Winter Tips: Storage & Maintenance – Dennis Murphy, Educator

Yes it is here, the days are getting shorter and cold. The nights are longer. For some of us it is time to put the bike away for a few months. But for many others, all it means is that they will be putting on a few more layers. Yes there are motorcyclists who enjoy riding even in the cold. I personally am afraid of snow, black ice and sub-zero temps.

I do have a few precautionary tips for you if you want to read them. Many riders discover too late that their bikes were not properly stored for those winter months and the results are not good. Dead batteries, gummed up carbs, dirty oil that can cause corrosion can all plague improperly stored bikes.

First, before you put your bike away take a little time to check a few things.

  • Gas – make sure the gas in your tank is fresh. Top off the tank and add the right amount of fuel stabilizer, such as STA-BIL. This will keep your gas from breaking down and leaving a gummy mess inside the tank, lines and carburetors.
  • Oil- starts out golden brown and clean, but it does not stay that way. After a few thousand miles it turns black and gray. The trapped contaminates that are in the oil can turn very corrosive. That is not what you want sitting inside your engine crankcase. In a few months it will do damage. My advice is to always change the oil and filter before you store the bike.
  • Coolant – Always check the coolant. Make sure it is not old.  And then check the mixture to see that it will not freeze during storage.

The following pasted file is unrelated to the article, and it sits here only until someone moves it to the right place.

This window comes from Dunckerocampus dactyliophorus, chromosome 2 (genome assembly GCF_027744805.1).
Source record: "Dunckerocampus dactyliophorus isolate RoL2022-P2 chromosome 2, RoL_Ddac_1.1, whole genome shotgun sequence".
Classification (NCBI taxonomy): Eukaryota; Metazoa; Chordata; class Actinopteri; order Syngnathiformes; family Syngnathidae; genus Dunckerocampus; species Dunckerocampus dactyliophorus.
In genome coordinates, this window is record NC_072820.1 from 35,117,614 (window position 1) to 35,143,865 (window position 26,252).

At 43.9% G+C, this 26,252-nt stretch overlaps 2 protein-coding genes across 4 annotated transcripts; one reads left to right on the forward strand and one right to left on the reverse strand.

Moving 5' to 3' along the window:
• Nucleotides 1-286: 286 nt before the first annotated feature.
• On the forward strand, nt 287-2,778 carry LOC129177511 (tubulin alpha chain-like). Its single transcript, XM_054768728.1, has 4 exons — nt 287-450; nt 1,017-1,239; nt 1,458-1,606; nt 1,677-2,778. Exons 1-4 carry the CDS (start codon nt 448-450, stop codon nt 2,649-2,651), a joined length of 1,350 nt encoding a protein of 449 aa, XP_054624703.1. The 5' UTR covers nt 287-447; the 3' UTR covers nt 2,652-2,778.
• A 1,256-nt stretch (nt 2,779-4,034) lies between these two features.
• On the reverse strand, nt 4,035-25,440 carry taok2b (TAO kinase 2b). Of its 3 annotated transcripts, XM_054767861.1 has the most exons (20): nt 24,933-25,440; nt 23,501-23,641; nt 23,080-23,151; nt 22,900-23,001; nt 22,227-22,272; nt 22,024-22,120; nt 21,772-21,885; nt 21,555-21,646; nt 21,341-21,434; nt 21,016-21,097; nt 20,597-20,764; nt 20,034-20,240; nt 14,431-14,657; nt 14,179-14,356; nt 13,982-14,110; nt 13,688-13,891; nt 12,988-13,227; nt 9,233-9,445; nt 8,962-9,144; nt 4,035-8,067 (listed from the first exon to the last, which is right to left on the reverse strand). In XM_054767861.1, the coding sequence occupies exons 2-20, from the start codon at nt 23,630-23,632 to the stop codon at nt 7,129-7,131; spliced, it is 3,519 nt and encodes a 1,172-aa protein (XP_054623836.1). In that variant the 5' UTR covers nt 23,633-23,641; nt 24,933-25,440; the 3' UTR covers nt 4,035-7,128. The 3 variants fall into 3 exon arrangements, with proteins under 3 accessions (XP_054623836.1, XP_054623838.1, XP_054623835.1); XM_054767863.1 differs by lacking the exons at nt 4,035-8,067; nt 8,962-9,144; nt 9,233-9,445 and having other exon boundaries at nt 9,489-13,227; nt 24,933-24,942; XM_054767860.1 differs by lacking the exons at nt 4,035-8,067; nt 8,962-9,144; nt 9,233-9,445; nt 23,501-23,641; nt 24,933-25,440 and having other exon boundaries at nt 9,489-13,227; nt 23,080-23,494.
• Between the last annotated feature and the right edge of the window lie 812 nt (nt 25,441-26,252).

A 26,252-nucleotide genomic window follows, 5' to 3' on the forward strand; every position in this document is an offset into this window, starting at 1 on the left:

• Battery – Again, check the age of the battery and make sure it is not too old. Some of the newer bikes can put a drain on a battery just by sitting. A lot of bikes have a clock, computers for engine management and radio preset. If you have some of these accessories you should think about buying a good battery maintainer. Not a charger there is a big difference.
  • Clean and wash your bike. Clean your bike thoroughly from top to bottom. Try to get all the dirt, grease, and dead bugs. All these things can ruin good paint or be the start of a rust spot. After you wash the bike, polish it. The wax will help protect against rust. Also, I might suggest that you either plug, bag or seal any of the openings on the bike. This will prevent any rodents from causing any damage to your bike.

If you feel the need to take the bike out, go ahead. But ride it long enough to reach operating temperatures and long enough to charge the battery. Anything that is short of that will cause damage to your bike.

Warning, do not start your bike and let it idle in the garage. To charge your battery you have to run about a mile on the street. Motorcycles do not charge at idle. And remember you have to let the bike get hot enough to burn off all the water and unburned gas that is caused by idling. Most importantly it is not safe to start your bike in a closed garage because of fumes.

Remember, stay safe.

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